Debt Limit Tick Tock

Posted by Brian Patrick on

FYI – 

Today, the House is poised to vote on a debt limit package that cuts spending more than it increases the debt limit, does not raise taxes, and implements spending caps to restrain future spending. This agreement marks considerable progress from President Obama’s original stance which was asking for a clean debt limit increase without spending cuts, and then his insistence on raising taxes on families and small business people. The final package demonstrates that House Republicans have begun to change the culture in Washington and get our fiscal house in order so that this economy can grow and create jobs.

In April, Press Secretary Jay Carney Made Clear The President Supports A Clean Debt Limit Increase. “... we believe that we should move quickly to raise the debt limit and we support a clean piece of legislation to do that. (Press Briefing, 4/11/11)

President Obama Declared A Debt Ceiling Increase Was Not Going To Happen Without Spending Cuts. "I think it's absolutely right that it's not going to happen without some spending cuts," the president told The Associated Press in an interview in his hometown, agreeing with House Speaker John Boehner's assessment. (The Associated Press, 4/15/11)

  • The Next Day: Press Secretary Jay Carney Walked Back The President’s Statement Saying, “That’s Not His Position At All.” (Pool Report, 4/15/11)
  • At The End Of April, WH Chief Of Staff Bill Daley Admitted A Clean Debt Limit Vote Shouldn’t Happen Without Addressing Spending. "Nobody thinks there will be a clean debt ceiling extension vote," Daley said. "There probably shouldn't be, without some changes [in spending]. The budget deficit is a real thing that has to be addressed." (The Los Angeles Times, 4/29/11)

In May, CEA Chairman Austan Goolsbee Said Tying The Debt Ceiling To Spending Cuts Was ‘Quite Insane.’ Linking efforts to reduce long-term federal deficits with a congressional vote to raise the government’s debt limit puts U.S. credit at risk, President Barack Obama’s chief economic adviser told a Chicago audience. “To tie this to the debt limit is, in my view, quite insane,” Austan Goolsbee, chairman of the Council of Economic Advisers, said today to the Chicagoland Chamber of Commerce and other business leaders. (Bloomberg, 5/11/11) 

  • Vice President Biden: Revenues Must Be A Part Of The Final Deal. "We're confident that if we keep on this pace, we will get to a very large number," Biden said, adding, "At the end of the day, revenues are going to have to be a part of the deal." (The Huffington Post, 5/24/11)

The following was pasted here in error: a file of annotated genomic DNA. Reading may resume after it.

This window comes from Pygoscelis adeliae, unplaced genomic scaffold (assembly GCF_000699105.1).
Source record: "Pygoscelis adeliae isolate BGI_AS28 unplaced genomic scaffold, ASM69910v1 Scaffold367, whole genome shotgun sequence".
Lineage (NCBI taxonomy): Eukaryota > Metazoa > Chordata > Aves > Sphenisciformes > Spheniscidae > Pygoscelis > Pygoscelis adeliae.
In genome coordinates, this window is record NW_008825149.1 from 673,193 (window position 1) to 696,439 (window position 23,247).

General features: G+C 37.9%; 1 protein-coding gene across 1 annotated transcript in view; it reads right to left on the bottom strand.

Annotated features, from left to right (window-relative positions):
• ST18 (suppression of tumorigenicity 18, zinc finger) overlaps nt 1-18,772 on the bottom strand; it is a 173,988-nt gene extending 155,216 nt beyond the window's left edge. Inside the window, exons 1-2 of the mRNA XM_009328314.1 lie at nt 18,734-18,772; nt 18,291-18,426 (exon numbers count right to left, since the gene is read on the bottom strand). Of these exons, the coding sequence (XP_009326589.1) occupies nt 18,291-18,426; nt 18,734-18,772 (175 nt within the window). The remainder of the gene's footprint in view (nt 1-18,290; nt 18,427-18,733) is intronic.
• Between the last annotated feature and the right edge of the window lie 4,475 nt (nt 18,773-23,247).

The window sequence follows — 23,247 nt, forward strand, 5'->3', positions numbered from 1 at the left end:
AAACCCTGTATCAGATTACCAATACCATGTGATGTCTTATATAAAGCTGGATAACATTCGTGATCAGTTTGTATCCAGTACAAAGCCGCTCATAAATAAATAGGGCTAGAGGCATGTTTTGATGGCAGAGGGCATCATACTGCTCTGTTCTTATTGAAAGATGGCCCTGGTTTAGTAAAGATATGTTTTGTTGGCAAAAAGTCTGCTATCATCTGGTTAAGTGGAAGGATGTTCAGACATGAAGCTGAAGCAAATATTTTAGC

In June, President Obama Continued To Push For Increased Revenues. The debt ceiling needs to be raised by around $2.4 trillion to ensure that the government has enough money to keep functioning through the November 2012 election. Republicans say they want spending cuts to equal any increase in the limit, but the administration is pushing for a package that also includes revenues. Obama favors $3 dollars in spending cuts for every extra dollar in revenue. (Reuters, 6/27/11)

  • VP Biden, Sec. Geithner Made Attempted To Pressure Republicans On Higher-Revenue Issues. Vice President Joe Biden and Treasury Secretary Tim Geithner pressed Republicans to accept higher revenue to help curb deficits in talks aimed at achieving a plan to raise the U.S. debt limit before Aug. 2, two congressional aides said. Republicans countered during the private meeting yesterday that any tax increase would hurt the economy and couldn’t pass the Republican-led House, said the aides, who spoke on condition of anonymity as lawmakers stepped up attempts to reach an agreement. The two aides weren’t authorized to discuss the talks publicly. (Bloomberg, 6/10/11)
  • At The End Of June, President Obama Declared The Amount Of Deficit Reduction Necessary Cannot Occur Without Higher Taxes. “You can't reduce the deficit to the levels that it needs to be reduced without having some revenues in the mix," Mr. Obama said during a news conference Wednesday. (The Wall Street Journal, 6/30/11)

By The End Of July, President Obama Remained The Only Major Player Insisting On Tax Increases. As Republicans and Democrats continue trying to hammer out the details of rival plans to avert a debt crisis, President Obama on Monday called for a proposal that will raise more revenue ... At the moment, neither Senate Democrats nor House Republicans are talking about tax revenues as part of the final deal. (The Los Angeles Times, 7/25/11)

  • President Obama Continued To Call For Tax Hikes Despite His Own Party Abandoning Them. We've watched dozens of these speeches over the years, and this was more like a DNC fund-raiser than an Oval Office address. Though President Obama referred to the need to compromise, his idea of compromise was to call on the public to overwhelm Republicans with demands to raise taxes. ... One irony is that Mr. Obama's demands for tax increases have already been abandoned by Members of his own party in the Senate. Majority Leader Harry Reid knows that Democrats running for re-election next year don't want to vote to raise taxes, so he's fashioning a bill to raise the debt ceiling that includes only reductions in spending. But Mr. Obama never mentioned that rather large fact about Mr. Reid's effort. (The Wall Street Journal, 7/25/11)

GOP Health Care Reforms